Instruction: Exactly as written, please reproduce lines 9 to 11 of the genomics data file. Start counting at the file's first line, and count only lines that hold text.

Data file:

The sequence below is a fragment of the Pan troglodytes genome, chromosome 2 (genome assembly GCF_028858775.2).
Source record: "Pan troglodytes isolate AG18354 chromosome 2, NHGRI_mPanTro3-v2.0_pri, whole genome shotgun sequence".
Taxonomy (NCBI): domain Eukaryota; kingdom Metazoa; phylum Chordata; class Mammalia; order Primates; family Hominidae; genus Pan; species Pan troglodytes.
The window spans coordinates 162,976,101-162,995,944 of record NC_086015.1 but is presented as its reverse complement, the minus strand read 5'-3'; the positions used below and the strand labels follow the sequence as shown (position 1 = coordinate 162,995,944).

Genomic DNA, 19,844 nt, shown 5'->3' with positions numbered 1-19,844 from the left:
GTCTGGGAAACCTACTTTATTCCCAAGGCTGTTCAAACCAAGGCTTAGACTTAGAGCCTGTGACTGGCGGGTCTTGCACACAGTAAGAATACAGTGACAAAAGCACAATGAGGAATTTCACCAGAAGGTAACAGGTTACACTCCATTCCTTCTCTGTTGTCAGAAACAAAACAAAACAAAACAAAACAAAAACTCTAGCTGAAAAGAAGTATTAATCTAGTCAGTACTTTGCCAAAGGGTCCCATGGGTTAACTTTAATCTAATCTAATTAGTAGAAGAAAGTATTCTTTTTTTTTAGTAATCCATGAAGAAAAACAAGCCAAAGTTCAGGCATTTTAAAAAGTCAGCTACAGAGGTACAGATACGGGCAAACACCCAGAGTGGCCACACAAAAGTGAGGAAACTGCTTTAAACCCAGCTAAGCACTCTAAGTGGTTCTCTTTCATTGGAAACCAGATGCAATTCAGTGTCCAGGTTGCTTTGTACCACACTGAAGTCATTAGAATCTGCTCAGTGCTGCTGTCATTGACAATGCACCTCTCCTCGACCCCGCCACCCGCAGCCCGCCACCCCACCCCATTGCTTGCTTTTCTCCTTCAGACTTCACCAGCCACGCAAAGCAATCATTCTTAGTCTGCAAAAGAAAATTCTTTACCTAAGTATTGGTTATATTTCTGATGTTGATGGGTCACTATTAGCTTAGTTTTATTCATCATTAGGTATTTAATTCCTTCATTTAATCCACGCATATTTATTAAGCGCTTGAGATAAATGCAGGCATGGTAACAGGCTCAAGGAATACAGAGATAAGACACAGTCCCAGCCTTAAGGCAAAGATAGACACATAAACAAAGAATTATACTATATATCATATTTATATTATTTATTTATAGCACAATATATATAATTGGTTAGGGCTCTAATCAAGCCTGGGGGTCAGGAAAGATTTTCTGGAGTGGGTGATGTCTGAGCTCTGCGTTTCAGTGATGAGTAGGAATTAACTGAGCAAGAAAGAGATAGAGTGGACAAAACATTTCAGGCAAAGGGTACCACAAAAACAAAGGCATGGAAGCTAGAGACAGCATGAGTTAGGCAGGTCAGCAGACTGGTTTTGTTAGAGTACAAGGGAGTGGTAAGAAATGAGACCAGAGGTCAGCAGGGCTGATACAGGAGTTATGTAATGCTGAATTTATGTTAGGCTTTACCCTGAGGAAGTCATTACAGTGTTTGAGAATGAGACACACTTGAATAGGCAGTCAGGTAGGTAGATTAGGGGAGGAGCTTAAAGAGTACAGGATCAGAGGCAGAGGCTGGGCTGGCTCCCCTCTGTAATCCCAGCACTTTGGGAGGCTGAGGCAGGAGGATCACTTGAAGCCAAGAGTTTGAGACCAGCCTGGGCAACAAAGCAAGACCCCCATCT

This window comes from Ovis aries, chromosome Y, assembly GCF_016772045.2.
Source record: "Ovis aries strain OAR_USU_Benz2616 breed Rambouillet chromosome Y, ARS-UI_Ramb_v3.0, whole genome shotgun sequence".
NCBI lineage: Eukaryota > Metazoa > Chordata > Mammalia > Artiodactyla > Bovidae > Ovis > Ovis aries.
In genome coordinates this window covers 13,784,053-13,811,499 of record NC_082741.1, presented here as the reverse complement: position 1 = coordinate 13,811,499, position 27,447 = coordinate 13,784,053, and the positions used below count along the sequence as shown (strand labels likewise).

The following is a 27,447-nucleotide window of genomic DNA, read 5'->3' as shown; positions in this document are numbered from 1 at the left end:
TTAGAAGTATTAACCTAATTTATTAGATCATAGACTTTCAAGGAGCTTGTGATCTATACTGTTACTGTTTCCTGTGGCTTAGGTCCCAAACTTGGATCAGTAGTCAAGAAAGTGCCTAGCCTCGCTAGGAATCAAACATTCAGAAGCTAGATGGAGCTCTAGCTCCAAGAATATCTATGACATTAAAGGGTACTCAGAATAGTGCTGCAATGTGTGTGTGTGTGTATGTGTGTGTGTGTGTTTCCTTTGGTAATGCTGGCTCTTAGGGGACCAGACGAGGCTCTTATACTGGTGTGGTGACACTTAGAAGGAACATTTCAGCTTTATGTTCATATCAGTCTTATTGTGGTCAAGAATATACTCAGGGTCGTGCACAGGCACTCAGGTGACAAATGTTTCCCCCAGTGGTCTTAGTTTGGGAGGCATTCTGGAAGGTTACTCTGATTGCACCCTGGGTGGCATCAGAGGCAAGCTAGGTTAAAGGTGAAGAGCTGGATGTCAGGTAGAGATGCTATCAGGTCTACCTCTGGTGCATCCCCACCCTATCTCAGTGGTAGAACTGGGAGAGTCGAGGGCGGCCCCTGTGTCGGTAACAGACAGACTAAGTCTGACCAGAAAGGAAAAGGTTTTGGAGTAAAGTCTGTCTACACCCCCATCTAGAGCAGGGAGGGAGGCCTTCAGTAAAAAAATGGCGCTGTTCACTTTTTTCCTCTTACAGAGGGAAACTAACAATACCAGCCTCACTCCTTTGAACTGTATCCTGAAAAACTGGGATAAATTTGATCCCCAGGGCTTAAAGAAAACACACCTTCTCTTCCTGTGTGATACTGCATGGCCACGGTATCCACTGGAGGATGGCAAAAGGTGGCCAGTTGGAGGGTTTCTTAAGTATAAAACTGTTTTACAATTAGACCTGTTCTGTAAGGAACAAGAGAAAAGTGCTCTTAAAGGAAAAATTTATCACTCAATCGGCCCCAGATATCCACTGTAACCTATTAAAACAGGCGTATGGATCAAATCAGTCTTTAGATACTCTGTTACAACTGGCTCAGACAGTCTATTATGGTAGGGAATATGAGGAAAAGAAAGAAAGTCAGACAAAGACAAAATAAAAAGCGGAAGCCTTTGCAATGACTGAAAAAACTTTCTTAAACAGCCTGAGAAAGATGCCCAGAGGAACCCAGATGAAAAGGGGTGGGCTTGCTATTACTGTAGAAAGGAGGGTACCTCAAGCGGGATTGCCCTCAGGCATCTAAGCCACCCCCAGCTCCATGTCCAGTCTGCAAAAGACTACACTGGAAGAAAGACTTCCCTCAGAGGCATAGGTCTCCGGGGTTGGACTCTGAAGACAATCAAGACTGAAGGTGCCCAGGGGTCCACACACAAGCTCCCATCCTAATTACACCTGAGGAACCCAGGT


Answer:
NCBI lineage: Eukaryota > Metazoa > Chordata > Mammalia > Artiodactyla > Bovidae > Ovis > Ovis aries.
In genome coordinates this window covers 13,784,053-13,811,499 of record NC_082741.1, presented here as the reverse complement: position 1 = coordinate 13,811,499, position 27,447 = coordinate 13,784,053, and the positions used below count along the sequence as shown (strand labels likewise).

The following is a 27,447-nucleotide window of genomic DNA, read 5'->3' as shown; positions in this document are numbered from 1 at the left end: